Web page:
What is a Research Proposal? - Components & Examples

An error occurred trying to load this video.

Try refreshing the page, or contact customer support.

Coming up next: What is Graphic Design? - Definition & Explanation

You're on a roll. Keep up the good work!

Take Quiz Watch Next Lesson
 Replay
Your next lesson will play in 10 seconds
  • 0:01 What is a Research Proposal?
  • 1:25 Components of a Proposal
  • 3:55 Lesson Summary
Add to Add to Add to

Want to watch this again later?

Log in or sign up to add this lesson to a Custom Course.

Login or Sign up

Timeline
Autoplay
Autoplay

Recommended Lessons and Courses for You

Lesson Transcript
Instructor: Brianna Whiting
In this lesson, we will look at what it takes to write a research proposal. We'll look at questions to ask before beginning and the components that need to be included.

What is a Research Proposal?

There you are. You have a great idea that your company would benefit from, but there is just one problem. Your great idea requires funding, and it is up to you to convince your company why they should grant you the money needed. In order to do this, you immediately decide to write a research proposal.

So, let's take a look at what a research proposal is. When someone is interested in obtaining support for research, they often write a research proposal. These proposals are intended to convince people that your ideas and projects are important. They strive to explain how you can satisfactorily complete the project. A research proposal needs to let people know why the project is a good and/or needed idea and that you understand what information and studies are already out there. Keep in mind that the way the proposal is written is also important, as grammar, structure, and content can make a difference in whether or not the proposal is accepted or rejected.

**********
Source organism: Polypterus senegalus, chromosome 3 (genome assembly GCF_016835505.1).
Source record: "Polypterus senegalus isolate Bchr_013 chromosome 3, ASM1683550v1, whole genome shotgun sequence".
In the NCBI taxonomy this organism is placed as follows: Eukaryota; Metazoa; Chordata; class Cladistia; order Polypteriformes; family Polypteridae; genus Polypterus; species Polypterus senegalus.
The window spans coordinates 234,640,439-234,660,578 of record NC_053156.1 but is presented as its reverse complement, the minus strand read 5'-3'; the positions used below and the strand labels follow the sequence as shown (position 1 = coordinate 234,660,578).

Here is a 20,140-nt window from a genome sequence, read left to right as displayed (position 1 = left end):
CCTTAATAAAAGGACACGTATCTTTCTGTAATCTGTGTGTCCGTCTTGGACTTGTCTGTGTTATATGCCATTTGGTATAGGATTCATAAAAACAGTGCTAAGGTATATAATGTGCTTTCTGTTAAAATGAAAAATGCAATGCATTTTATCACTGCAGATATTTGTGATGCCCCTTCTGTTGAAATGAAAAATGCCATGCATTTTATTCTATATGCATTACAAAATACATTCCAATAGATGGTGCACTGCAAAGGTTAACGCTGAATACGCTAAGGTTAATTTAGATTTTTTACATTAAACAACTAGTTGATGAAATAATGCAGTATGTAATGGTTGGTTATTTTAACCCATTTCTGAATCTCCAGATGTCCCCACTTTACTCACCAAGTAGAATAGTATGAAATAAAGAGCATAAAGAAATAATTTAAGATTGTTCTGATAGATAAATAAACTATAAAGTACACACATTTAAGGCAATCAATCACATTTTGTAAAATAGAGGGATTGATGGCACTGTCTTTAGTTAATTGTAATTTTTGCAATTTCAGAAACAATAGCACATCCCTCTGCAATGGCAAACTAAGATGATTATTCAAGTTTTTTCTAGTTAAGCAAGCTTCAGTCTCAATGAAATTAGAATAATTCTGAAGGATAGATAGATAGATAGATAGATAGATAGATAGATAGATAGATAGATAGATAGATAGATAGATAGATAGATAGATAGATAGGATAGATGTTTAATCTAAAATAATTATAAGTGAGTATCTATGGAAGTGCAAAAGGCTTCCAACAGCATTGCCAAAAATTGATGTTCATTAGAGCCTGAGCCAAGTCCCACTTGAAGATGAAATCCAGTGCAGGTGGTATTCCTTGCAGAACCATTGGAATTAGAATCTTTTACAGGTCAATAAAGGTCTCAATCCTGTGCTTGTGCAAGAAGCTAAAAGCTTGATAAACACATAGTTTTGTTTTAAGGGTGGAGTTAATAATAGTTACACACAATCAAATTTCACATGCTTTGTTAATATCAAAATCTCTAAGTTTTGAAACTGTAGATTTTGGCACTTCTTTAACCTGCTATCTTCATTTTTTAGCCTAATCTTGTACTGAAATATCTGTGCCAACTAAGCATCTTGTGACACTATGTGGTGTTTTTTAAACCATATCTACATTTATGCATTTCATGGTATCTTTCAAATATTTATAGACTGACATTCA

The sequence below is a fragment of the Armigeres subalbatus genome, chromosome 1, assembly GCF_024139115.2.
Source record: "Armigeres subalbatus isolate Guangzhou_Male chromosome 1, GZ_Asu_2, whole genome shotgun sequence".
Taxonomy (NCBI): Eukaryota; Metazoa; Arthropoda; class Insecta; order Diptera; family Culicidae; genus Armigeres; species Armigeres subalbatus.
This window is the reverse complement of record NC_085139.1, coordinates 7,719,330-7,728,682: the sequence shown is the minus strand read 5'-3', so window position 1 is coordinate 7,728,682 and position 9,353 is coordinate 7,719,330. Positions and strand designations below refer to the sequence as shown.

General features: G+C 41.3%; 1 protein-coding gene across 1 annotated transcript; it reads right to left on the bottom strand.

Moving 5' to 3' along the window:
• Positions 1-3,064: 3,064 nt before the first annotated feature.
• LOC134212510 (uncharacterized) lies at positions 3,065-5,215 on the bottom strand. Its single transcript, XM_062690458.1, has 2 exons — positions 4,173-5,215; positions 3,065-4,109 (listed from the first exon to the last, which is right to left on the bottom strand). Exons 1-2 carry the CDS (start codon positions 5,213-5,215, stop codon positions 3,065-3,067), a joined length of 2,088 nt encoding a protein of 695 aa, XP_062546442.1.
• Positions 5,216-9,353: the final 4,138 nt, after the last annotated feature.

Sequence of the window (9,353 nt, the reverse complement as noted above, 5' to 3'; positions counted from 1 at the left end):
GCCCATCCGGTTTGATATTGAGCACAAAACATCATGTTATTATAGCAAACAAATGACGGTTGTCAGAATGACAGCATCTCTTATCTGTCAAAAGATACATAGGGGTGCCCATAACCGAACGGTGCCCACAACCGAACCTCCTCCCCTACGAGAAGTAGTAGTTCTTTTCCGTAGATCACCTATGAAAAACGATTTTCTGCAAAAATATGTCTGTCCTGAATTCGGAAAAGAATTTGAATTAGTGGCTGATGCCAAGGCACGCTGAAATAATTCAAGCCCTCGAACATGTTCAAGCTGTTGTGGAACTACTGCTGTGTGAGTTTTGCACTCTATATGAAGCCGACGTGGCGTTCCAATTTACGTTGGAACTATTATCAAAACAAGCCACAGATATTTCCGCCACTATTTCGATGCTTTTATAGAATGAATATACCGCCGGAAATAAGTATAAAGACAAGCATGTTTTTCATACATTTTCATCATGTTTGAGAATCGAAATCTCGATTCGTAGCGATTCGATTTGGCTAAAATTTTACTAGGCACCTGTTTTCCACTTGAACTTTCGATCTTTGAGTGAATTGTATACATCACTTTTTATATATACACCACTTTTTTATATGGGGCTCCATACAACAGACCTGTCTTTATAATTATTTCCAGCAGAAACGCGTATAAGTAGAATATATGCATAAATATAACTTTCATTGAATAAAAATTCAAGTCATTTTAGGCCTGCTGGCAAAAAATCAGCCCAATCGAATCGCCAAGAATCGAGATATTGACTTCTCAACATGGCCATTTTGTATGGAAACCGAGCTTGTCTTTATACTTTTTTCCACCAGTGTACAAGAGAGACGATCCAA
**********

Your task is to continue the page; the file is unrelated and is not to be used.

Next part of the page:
While conducting a proposal, several questions need to be answered so that those you hope will support your research, understand the significance and reason behind your work.

The following are some important questions to answer:

  • What are you going to do?
  • How much money do you need to complete your project?
  • How long will it take?
  • Why do you feel the project will help or benefit the sponsors?
  • Why are you the one for the job?
  • What are your qualifications?
  • What will you do with the results?

Components of a Proposal

Let's now take a look at some of the important components of a research proposal.

1.) Title

A title should be thorough enough that it lets the reader know what the project is, but brief enough that it is not overwhelming or too complex to understand. It should grab the reader's attention and convince them to read more.

2.) Abstract

In the abstract, the writer gives a short summary that contains the problem the research will look to solve. It will outline the solution by explaining the method, procedures, and instruments that will be used.

3.) Table of Contents

This section lets the reader know the main components of the proposal, and the order in which they are presented. For example, it would outline that the methods section begins on page 18, and the budget section starts on page 21.

4.) Introduction

Perhaps the most important part of an introduction is your statement of the problem, your purpose, and the significance. For example, what is your project, why is it important, and what will the results be used for? Your introduction is also a place to include any necessary background information, so that your reader is prepared to learn about your project. For example, are there key terms and definitions that need to be explained?

To unlock this lesson you must be a Study.com Member.
Create your account

Register for a free trial

Are you a student or a teacher?
I am a teacher

Unlock Your Education

See for yourself why 30 million people use Study.com

Become a Study.com member and start learning now.
Become a Member  Back

Earning College Credit

Did you know… We have over 160 college courses that prepare you to earn credit by exam that is accepted by over 1,500 colleges and universities. You can test out of the first two years of college and save thousands off your degree. Anyone can earn credit-by-exam regardless of age or education level.

To learn more, visit our Earning Credit Page

Transferring credit to the school of your choice

Not sure what college you want to attend yet? Study.com has thousands of articles about every imaginable degree, area of study and career path that can help you find the school that's right for you.

Create an account to start this course today
Try it free for 5 days!
Create An Account
Support